OK, now everything is looking good.  Tank gets drained again, re-installed again. Tank gets filled, didn’t see any leaks.  Spent a few hours doing taxi tests, ,tweaked carbs’ sync, did a static run up (5300 RPM), did brake tests, and aligned the digital compass.  (Also discovered that the heater door doesn’t close all the way.  Very effective heater, especially in a 75 °F day!)   All in all, it was  great progress.  I seriously considered 1st flight the next day.

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misc engine tests

Today, I opened the hangar to discover fuel on the floor!  Sure enough, there’s gas on the inside of the plane.  Last time, I was very fast to defuel the plane to stop the draining.  Today,  I took 5 min to really see if I could find the source. As I recalled—and confirmed today—the leak appears to be left (medial) rear lower corner since there was gas on the inside of the baggage compartment, plus a bead of gas running down the left lower edge, thence to the outside of the fuel feed / fuel return and  a mess all over the inside belly skins.  Upon tank removal, there was no gas staining on the right (outboard) side at all.

Now I’m stumped.  A full fill test x 2 hrs showed no leaks.  I know I triple checked the left lower rear corner because I suspected that was the source when I pulled it last week.  The only thing that came into my brain was “what’s the difference between being in the plane vs. on the bench?”  The answer is “mounting.”  In the plane, the tank is suspended by 3 bolts (1 AN4 at the back; 2 modified AN3’s in the front.)  This puts the floor of the tank in tension.   On the bench, the weight of the tank is pressing down on the floor, so the floor is in compression.

I rigged up a quick suspension cradle with some light chain and a few bolts.

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gas tank suspended to emulate in situ mounting 


Viola!  After 7 gals of gas were added, there’s a clear leak, right where I expected:  left rear lower corner.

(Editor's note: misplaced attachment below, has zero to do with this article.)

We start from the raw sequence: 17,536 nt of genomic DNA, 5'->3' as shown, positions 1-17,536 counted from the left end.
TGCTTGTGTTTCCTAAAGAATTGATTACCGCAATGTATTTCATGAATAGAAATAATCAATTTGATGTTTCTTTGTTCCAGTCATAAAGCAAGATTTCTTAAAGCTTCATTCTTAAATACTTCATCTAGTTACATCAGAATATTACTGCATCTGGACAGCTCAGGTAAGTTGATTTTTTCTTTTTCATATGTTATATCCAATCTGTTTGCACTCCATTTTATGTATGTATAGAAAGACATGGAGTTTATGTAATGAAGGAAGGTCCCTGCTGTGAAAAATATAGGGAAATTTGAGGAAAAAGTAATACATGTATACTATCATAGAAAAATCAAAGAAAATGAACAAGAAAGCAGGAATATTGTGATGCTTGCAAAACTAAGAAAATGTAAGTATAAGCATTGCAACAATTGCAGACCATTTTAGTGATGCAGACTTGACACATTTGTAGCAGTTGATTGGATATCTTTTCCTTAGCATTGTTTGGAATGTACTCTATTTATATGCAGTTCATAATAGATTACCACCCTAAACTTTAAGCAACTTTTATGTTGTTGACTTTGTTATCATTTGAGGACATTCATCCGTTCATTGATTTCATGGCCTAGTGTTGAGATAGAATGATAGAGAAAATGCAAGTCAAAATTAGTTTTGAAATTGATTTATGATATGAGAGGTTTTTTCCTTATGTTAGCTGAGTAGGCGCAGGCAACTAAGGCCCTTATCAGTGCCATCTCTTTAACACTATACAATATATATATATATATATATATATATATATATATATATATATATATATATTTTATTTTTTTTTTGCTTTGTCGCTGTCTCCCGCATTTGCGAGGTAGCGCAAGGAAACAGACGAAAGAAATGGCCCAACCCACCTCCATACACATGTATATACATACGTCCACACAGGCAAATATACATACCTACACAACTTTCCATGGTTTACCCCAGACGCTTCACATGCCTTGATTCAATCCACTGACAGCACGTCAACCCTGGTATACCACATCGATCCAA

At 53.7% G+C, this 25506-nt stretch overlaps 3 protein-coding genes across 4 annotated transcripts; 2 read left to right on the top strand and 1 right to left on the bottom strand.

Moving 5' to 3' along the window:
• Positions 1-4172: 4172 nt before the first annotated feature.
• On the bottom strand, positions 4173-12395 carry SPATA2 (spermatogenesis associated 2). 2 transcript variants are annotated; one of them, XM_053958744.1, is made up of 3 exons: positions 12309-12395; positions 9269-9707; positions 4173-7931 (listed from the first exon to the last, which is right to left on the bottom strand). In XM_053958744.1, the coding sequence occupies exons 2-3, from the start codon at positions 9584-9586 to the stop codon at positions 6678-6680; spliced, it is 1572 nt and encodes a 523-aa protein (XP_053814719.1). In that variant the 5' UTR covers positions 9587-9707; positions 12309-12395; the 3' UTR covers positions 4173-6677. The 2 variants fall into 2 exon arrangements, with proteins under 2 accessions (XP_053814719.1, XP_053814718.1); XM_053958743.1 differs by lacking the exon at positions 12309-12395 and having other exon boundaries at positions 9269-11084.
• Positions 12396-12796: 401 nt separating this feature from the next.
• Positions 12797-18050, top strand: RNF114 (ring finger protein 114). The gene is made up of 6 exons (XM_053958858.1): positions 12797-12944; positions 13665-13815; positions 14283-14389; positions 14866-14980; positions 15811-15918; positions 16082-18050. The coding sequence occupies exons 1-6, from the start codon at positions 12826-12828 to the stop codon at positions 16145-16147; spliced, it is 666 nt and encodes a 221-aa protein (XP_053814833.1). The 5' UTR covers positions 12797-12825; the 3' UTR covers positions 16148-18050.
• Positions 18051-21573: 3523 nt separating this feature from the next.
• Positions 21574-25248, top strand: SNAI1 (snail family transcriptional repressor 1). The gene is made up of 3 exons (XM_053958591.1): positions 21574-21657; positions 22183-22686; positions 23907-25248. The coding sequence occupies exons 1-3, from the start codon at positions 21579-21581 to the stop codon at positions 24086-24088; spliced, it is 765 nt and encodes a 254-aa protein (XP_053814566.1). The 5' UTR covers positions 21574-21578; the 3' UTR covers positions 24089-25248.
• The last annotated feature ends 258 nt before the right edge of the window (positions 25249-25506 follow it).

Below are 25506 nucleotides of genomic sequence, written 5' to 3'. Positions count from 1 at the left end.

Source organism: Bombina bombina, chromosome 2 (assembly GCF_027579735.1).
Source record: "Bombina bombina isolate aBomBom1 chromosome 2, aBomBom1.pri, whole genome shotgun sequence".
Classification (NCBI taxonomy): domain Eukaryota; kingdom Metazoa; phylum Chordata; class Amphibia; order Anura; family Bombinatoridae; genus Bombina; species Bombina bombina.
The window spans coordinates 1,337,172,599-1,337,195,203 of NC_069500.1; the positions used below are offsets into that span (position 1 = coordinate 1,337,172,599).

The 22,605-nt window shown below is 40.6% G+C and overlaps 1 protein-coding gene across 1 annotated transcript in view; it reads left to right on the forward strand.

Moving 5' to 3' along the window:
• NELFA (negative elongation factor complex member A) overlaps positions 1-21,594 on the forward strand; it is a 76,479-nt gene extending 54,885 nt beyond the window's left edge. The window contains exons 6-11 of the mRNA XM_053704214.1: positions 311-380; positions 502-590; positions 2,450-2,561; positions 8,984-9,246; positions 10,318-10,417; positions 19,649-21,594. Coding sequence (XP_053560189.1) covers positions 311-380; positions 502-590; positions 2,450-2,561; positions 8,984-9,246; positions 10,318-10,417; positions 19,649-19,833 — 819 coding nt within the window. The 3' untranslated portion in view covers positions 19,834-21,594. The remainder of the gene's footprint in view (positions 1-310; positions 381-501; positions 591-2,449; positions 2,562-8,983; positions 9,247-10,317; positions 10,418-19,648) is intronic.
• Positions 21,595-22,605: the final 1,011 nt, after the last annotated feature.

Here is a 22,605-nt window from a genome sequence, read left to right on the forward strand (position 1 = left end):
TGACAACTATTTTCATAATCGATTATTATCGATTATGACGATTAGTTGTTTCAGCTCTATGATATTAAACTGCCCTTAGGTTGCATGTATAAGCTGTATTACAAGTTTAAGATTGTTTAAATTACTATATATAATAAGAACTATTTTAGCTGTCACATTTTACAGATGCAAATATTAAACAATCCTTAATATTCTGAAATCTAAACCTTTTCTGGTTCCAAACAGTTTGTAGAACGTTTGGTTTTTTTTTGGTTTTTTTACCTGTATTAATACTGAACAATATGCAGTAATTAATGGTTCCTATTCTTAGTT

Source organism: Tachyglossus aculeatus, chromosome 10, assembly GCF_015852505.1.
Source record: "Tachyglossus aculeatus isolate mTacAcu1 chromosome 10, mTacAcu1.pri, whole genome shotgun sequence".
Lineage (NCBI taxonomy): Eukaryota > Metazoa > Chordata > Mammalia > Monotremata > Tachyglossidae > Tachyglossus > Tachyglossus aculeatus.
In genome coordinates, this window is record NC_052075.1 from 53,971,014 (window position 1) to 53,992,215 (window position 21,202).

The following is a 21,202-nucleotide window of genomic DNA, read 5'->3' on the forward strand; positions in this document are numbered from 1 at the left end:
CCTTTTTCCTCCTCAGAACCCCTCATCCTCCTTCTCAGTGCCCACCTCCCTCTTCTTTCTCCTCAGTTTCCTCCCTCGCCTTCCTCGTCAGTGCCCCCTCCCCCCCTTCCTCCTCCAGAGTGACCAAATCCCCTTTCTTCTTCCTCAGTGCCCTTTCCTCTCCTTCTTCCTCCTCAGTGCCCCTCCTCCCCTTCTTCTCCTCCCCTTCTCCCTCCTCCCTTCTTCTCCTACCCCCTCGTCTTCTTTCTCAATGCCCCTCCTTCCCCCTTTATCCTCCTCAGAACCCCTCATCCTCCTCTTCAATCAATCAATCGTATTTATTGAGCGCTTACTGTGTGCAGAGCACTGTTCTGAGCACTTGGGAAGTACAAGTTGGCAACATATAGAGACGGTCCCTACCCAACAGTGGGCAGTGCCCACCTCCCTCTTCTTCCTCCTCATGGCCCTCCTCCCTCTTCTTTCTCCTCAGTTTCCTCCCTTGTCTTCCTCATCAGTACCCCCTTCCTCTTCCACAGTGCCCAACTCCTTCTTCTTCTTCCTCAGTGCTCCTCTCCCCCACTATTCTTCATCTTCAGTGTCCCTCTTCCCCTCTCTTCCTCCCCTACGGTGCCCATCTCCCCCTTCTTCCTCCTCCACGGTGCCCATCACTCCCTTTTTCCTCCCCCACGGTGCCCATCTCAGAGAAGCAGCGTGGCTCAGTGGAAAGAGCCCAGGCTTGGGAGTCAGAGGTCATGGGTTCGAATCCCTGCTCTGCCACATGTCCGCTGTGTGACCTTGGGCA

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leak #3  at left rear lower corner

Now, what to do?  I’ll call Van’s in the morning to discuss getting a new tank.  With 3 leaks, I really don’t feel I can trust this one.  On the other hand, I want to get airborne as quickly as possible.  I suppose I can remove the face plate of the tank and reach back there to clean and re Pro-Seal from the inside as well as the outside and hope for the best.  (The extra time to do that doesn’t bother me, since there’s a 48 hr cure time.)  On the other hand, if Van’s will swap me a tank quickly (unlikely, as I don’t think they have any stocked), that would be great.  I’ll find out tomorrow.


Saturday, April 9, 2016

not one, but 2 leaks!


I pulled the tank yesterday (I’m embarrassed to say that I’m getting pretty good at it) and started hunting the leak.  I recall seeing fuel all along the medial (left) lower edge of the tank and that it was running down/forward along that edge from the rear to the front.  That made me suspect that I would find a leak somewhere near the back.

I rigged up the ballon and bicycle pump as per chapter 37, but was unable to find any leak.  I know that pressure was escaping, as the little ballon became slightly inflated, but then deflated in about 5-10 seconds.  Despite that, I couldn’t even find where air was escaping.  (I suspect the fuel cap.  Despite plugging the vent hole by tapping it 4-40 and filling it with a locktite covered screw, I just don’t think that the fuel cap itself is air tight.  Even with duct tape.)

Moving into a more aggressive mode, I capped the main outlet and proceeded to fill the tank to nearly full;  Viola!  Not one, but two leaks.   They are no where near the magnitude required to have created the mess I found last weekend.  I will have to chalk that up to an inadequately tightened main fuel line fitting and will double & triple check that stage when I get there again.  During the meantime, I have two small leaks to deal with.


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Fuel leak: lower left forward corner